On Monday, the Wall Street Journal ran a special section reporting on the paper’s recent conference entitled “Women in the Economy: An Executive Task Force.” One of the taskforce members was Geena Davis, the Academy Award winning actress and more recently founder of the Geena Davis Institute on Gender in Media. The Journal noted that Ms. Davis, “has become an advocate of gender equality in children’s entertainment” and a critic in general of gender portrayal in film and in preschool programming.
In a Q & A session at the conference, Davis told the audience that the situation is now so dire for girls that she does not allow her own eight-year-old daughter to watch TV, “unless I’m there … and I make a running commentary the whole time to take away any negative impact.” Davis briefed the gathering on one of her institute’s most disturbing discoveries: “They found that the more hours of television a girl watches the fewer options she believes she has in life. And the more hours a boy watches, the more sexist his views become.”
Geena Davis, star of such movies as The Fly, Beetle Juice, Earth Girls Are Easy, and A League of Their Own got her big break with the 1990s classic Thelma and Louise, in which two desperately unhappy women kill a violent man, then work through their ensuing problems by driving off a cliff into oblivion. Perhaps it was a lifetime of watching television that left the women feeling they had “fewer options in life.”
Or maybe it was just a movie.
Several years ago I wrote an in depth magazine piece on the effects of television. An entire cottage industry at universities, like the University of Pennsylvania and Yale, had (and has) grown up around the belief that TV is harmful. Decades of studies have invariably concluded that television makes people, mostly children, confused, obese, fearful, anxious, and prone to violence.
I spoke to a few other sociologists working outside these universities, however, who questioned how such conclusions are drawn. Yes, it’s true that Americans view thousands of acts of violence on television each year. But they also view even more acts of good will, humor, understanding, and consideration. So why assume the worst about people? Why conclude that viewers come away fat, fearful, and ready to, say, kill a man and jump off a cliff? You could as easily conclude that viewers turn off the tube each night filled with the milk of human kindness.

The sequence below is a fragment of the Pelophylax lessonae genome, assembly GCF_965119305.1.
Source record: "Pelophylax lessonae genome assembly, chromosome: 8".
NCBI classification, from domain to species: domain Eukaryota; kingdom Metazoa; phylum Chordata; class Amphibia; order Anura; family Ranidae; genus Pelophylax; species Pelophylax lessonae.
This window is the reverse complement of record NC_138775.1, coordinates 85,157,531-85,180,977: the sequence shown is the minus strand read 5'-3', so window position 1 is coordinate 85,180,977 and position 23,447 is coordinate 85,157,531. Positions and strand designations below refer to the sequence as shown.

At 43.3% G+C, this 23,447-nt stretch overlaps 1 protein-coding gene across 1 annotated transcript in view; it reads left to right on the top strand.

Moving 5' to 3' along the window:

The skeptic’s larger, more important point about television research, however, is this: once you control for everything else in a viewer’s life—race, income, education, etc.—what is there left for television to have an affect on? In other words, with so many factors crisscrossing any individual’s day-to-day experiences, it’s almost impossible to tease out the impact of TV. Or to paraphrase screenwriter William Goldman’s famous quotation about Hollywood, when it comes to lecturing about the effects of visual entertainment, nobody knows anything.
Geena Davis certainly seems sincere in her quest to clean up the media that made her rich and famous enough to launch her own modestly named institute, but is her science any good? Hannah Montana, iCarly, Dora the Explorer star some of the recent past’s most popular television heroines for girls. Perhaps I don’t watch enough TV—did I just say that?—but it seems every kind of CSI:Everywhere detective program spotlights a tough dame in charge, or at least an equal partner with a man. The tiresome set up of many TV and movie comedies involves the smart-as-a-whip mom putting up with a clueless bumbling dad. (When will we demand the Bumbling Dad’s Institute?)
If you are a fearful, anxious parent prone to violence, sitting on the couch munching bags of Doritos, you are far more likely to be an influence on your child’s outcome than anything oozing directly out of the TV or movie screen. You can try a “running commentary the whole time trying to take away any negative impact,” but you might just make matters worse.